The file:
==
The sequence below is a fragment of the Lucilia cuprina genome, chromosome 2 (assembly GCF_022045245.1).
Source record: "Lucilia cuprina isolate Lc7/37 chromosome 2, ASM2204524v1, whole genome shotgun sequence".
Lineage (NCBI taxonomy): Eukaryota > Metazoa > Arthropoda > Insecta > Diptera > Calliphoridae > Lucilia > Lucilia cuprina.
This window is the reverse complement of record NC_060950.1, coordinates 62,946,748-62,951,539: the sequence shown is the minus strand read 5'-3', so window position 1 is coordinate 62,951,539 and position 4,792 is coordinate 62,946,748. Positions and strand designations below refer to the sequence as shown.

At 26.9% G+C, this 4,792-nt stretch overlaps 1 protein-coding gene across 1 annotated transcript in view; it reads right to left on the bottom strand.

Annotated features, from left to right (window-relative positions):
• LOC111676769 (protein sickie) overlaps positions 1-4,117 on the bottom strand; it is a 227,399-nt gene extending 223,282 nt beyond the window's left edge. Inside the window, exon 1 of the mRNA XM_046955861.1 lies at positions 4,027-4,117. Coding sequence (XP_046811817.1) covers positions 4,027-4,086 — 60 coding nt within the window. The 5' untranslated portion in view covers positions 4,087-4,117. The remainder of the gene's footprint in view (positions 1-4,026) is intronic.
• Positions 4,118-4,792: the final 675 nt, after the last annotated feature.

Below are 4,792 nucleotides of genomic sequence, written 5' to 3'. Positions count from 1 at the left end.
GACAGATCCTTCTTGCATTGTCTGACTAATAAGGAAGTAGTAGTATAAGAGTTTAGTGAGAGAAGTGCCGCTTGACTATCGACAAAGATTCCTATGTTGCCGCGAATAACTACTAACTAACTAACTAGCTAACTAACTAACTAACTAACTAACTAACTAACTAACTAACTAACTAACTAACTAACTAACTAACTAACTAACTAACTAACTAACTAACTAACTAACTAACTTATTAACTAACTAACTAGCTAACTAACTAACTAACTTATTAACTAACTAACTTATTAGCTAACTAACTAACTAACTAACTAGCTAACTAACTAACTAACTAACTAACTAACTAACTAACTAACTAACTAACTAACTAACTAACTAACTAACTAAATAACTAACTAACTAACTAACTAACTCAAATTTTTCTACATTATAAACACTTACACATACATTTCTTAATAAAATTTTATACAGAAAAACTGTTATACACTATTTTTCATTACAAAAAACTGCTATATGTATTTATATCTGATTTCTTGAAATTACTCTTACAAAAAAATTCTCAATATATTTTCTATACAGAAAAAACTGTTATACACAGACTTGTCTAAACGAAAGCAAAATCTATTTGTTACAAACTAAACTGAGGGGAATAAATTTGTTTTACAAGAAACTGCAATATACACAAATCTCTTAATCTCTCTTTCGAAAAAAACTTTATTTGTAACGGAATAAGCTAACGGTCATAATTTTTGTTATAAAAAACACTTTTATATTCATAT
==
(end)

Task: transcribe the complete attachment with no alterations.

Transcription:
The sequence below is a fragment of the Lucilia cuprina genome, chromosome 2 (assembly GCF_022045245.1).
Source record: "Lucilia cuprina isolate Lc7/37 chromosome 2, ASM2204524v1, whole genome shotgun sequence".
Lineage (NCBI taxonomy): Eukaryota > Metazoa > Arthropoda > Insecta > Diptera > Calliphoridae > Lucilia > Lucilia cuprina.
This window is the reverse complement of record NC_060950.1, coordinates 62,946,748-62,951,539: the sequence shown is the minus strand read 5'-3', so window position 1 is coordinate 62,951,539 and position 4,792 is coordinate 62,946,748. Positions and strand designations below refer to the sequence as shown.

At 26.9% G+C, this 4,792-nt stretch overlaps 1 protein-coding gene across 1 annotated transcript in view; it reads right to left on the bottom strand.

Annotated features, from left to right (window-relative positions):
• LOC111676769 (protein sickie) overlaps positions 1-4,117 on the bottom strand; it is a 227,399-nt gene extending 223,282 nt beyond the window's left edge. Inside the window, exon 1 of the mRNA XM_046955861.1 lies at positions 4,027-4,117. Coding sequence (XP_046811817.1) covers positions 4,027-4,086 — 60 coding nt within the window. The 5' untranslated portion in view covers positions 4,087-4,117. The remainder of the gene's footprint in view (positions 1-4,026) is intronic.
• Positions 4,118-4,792: the final 675 nt, after the last annotated feature.

Below are 4,792 nucleotides of genomic sequence, written 5' to 3'. Positions count from 1 at the left end.
GACAGATCCTTCTTGCATTGTCTGACTAATAAGGAAGTAGTAGTATAAGAGTTTAGTGAGAGAAGTGCCGCTTGACTATCGACAAAGATTCCTATGTTGCCGCGAATAACTACTAACTAACTAACTAGCTAACTAACTAACTAACTAACTAACTAACTAACTAACTAACTAACTAACTAACTAACTAACTAACTAACTAACTAACTAACTAACTAACTAACTAACTAACTTATTAACTAACTAACTAGCTAACTAACTAACTAACTTATTAACTAACTAACTTATTAGCTAACTAACTAACTAACTAACTAGCTAACTAACTAACTAACTAACTAACTAACTAACTAACTAACTAACTAACTAACTAACTAACTAACTAACTAAATAACTAACTAACTAACTAACTAACTCAAATTTTTCTACATTATAAACACTTACACATACATTTCTTAATAAAATTTTATACAGAAAAACTGTTATACACTATTTTTCATTACAAAAAACTGCTATATGTATTTATATCTGATTTCTTGAAATTACTCTTACAAAAAAATTCTCAATATATTTTCTATACAGAAAAAACTGTTATACACAGACTTGTCTAAACGAAAGCAAAATCTATTTGTTACAAACTAAACTGAGGGGAATAAATTTGTTTTACAAGAAACTGCAATATACACAAATCTCTTAATCTCTCTTTCGAAAAAAACTTTATTTGTAACGGAATAAGCTAACGGTCATAATTTTTGTTATAAAAAACACTTTTATATTCATAT